I have always been a big fan of music, though I was never any good at producing it myself. I dabbled in playing piano, drums and bass guitar, though I am not proficient at any of those today.
Students from Bertha Park High School, Perth in Scotland are busy writing some music based on my work. It will be performed at the AK Bell Library in Perth on Nov 11th and 12th 2019 – after which it will appear here! MORE DETAILS HERE
I have been interested in math and science since I was a kid, so no one was surprised that I ended up being a scientist. After competing in a physics Olympiad after high school, I went on to get an undergraduate degree in Physics in my local university. After that I was convinced I wanted to become a researcher. I got my MSc in Stockholm and went across the world to do a PhD in Singapore. Now I am working as a researcher in the University of St Andrews.
I guess it depends on one’s definition when I became a proper physicist. I worked as a research assistant over the summers as an undergraduate student, then became slightly more of a physicist working as a PhD student. Now I keep get paid to continue learning about things that fascinate me. I can’t complain.
I have done a lot of tutoring in different forms throughout the years. Everything from one-on-one math help for elementary school kids, being a teaching assistant in undergraduate courses, to teaching an intense workshop for high school exams with a private company. I always enjoy helping people understand things better!
Record store clerk
Before I started getting paid to do physics, I needed to make money in a more traditional way. I was very lucky to get a job at a record store in Iceland as a student. It was a great environment, and really helped broaden my music tates.
Kristin at work in Singapore
Most of my work has been about describing polaritons, which are hybrid light-matter quasiparticles. They can form when you optically active material (material that can absorb and then re-emit light) inside a microcavity (made by putting two mirrors very close to each other). The light is then confined in a small region, where it gets absorbed and emitted multiple times. The distinction between what is light and what are excitations in the material gets blurry, and it becomes easier to describe the whole system as a new particle that is a mixture of the excitations and the light, inheriting aspects of both.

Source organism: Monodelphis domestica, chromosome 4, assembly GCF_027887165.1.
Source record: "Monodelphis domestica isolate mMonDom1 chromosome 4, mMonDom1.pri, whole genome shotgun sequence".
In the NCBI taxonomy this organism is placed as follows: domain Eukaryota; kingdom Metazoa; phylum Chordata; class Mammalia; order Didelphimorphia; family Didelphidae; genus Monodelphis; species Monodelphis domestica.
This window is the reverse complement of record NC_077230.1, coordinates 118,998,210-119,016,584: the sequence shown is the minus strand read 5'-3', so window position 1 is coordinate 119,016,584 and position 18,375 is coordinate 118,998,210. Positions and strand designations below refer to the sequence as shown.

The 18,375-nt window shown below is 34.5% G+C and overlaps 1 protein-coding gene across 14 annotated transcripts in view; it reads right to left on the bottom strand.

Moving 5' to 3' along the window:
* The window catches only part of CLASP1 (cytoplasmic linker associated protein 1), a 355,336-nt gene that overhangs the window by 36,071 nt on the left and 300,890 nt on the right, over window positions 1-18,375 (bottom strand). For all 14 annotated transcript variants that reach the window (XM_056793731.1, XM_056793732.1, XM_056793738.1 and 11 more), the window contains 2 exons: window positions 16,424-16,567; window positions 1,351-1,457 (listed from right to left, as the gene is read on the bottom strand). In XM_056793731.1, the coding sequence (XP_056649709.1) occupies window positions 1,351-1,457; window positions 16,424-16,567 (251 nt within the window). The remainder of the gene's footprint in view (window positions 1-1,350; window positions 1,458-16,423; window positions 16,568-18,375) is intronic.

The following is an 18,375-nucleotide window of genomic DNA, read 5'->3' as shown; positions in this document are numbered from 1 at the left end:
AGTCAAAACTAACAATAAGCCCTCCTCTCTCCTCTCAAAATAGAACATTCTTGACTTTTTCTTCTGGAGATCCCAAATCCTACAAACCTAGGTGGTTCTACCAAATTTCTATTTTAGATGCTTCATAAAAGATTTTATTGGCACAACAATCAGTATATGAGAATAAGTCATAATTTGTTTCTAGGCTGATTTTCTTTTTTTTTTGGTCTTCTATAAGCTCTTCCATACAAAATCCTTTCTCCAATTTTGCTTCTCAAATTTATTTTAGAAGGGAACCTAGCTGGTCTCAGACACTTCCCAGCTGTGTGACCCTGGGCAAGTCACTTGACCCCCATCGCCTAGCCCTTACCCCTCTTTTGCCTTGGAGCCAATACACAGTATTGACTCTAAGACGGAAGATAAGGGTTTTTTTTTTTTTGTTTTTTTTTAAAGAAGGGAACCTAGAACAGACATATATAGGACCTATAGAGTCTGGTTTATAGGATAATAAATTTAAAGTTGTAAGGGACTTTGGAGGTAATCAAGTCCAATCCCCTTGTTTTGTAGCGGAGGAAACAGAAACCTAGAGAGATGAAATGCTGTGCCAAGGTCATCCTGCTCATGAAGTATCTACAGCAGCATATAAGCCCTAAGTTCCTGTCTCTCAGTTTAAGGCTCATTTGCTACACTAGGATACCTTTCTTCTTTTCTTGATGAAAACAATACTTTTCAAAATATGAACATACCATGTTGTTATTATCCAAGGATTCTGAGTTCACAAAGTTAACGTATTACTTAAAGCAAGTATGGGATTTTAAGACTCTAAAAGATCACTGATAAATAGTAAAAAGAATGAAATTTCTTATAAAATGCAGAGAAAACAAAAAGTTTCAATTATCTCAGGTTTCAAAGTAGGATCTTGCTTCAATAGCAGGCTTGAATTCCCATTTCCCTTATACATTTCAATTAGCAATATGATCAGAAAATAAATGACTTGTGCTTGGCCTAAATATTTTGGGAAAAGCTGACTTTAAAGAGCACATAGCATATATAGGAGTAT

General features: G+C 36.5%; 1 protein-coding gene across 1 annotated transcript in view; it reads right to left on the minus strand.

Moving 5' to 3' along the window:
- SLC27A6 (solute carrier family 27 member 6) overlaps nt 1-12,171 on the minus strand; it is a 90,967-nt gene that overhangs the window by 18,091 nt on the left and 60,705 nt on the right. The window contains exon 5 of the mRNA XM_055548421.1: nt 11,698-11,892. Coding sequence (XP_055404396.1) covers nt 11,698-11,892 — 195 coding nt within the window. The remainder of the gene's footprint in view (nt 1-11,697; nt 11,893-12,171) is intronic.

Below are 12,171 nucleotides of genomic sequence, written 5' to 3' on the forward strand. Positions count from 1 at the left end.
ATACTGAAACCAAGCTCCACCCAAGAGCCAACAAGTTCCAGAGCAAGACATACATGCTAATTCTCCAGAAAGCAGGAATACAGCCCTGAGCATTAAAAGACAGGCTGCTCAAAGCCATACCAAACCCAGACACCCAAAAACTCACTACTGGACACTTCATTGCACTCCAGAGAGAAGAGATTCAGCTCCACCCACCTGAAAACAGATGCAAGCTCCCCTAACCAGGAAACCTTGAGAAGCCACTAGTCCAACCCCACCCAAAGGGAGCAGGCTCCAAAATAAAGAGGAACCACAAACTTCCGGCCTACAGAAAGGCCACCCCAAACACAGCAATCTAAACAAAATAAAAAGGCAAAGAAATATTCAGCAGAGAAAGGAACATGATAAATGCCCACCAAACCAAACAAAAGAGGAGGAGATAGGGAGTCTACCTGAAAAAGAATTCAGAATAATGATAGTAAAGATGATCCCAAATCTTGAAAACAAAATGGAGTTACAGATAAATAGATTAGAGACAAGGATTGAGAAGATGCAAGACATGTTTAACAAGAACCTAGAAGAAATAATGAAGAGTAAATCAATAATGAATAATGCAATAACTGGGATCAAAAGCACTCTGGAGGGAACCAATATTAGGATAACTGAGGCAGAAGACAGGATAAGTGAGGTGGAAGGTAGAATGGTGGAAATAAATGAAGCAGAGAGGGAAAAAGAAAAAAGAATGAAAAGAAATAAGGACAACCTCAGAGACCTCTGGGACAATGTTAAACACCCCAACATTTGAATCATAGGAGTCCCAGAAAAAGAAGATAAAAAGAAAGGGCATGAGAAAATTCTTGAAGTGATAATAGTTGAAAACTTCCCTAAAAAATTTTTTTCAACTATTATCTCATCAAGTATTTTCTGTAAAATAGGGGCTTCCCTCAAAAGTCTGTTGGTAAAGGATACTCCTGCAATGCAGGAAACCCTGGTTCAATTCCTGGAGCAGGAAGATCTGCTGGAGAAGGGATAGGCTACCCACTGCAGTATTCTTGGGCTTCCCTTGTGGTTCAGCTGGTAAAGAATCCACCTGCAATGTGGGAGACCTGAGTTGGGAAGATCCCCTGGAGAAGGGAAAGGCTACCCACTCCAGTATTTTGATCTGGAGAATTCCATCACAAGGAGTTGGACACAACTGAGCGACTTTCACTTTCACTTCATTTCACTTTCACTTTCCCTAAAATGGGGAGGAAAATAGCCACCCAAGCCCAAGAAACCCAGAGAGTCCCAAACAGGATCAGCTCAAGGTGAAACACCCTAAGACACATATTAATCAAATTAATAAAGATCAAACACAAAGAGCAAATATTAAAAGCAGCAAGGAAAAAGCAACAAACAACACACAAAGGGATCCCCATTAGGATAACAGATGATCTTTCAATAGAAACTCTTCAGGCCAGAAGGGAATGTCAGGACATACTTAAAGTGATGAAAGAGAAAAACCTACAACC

I am most proud of my work on modelling organic molecules in microcavities. There is an added complexity of how the organic molecules interact with light compared to the inorganic semiconductor crystals I was working with before.
Did You Know?
When I was a teenager, I took part in a fashion competition with a couple of my best friends. It was a school competition on a national level about making an outfit based on a specific theme. We took part twice, both times making quite extravagant impractical dresses, once winning and the other time getting 2nd place. It was a lot of fun designing the dresses and then figuring out how we could achieve our vision on quite a tight budget.
AN INSPIRING WOMAN
If I must choose one, I will have to say Emmy Noether. She was a brilliant mathematician and Noether’s theorem is one of the most important theorems in physics, which proofs that any continuous symmetry leads to a conservation law. Being born in late 19th century, she faced a lot of obstacles getting education and recognition because of her gender. However, her genius was certainly recognised by others – Einstein said of her:
“Yesterday I received from Miss Noether a very interesting paper on invariants. I’m impressed that such things can be understood in such a general way. The old guard at Göttingen should take some lessons from Miss Noether! She seems to know her stuff.”
Emmy Noether (source: wikimedia commons)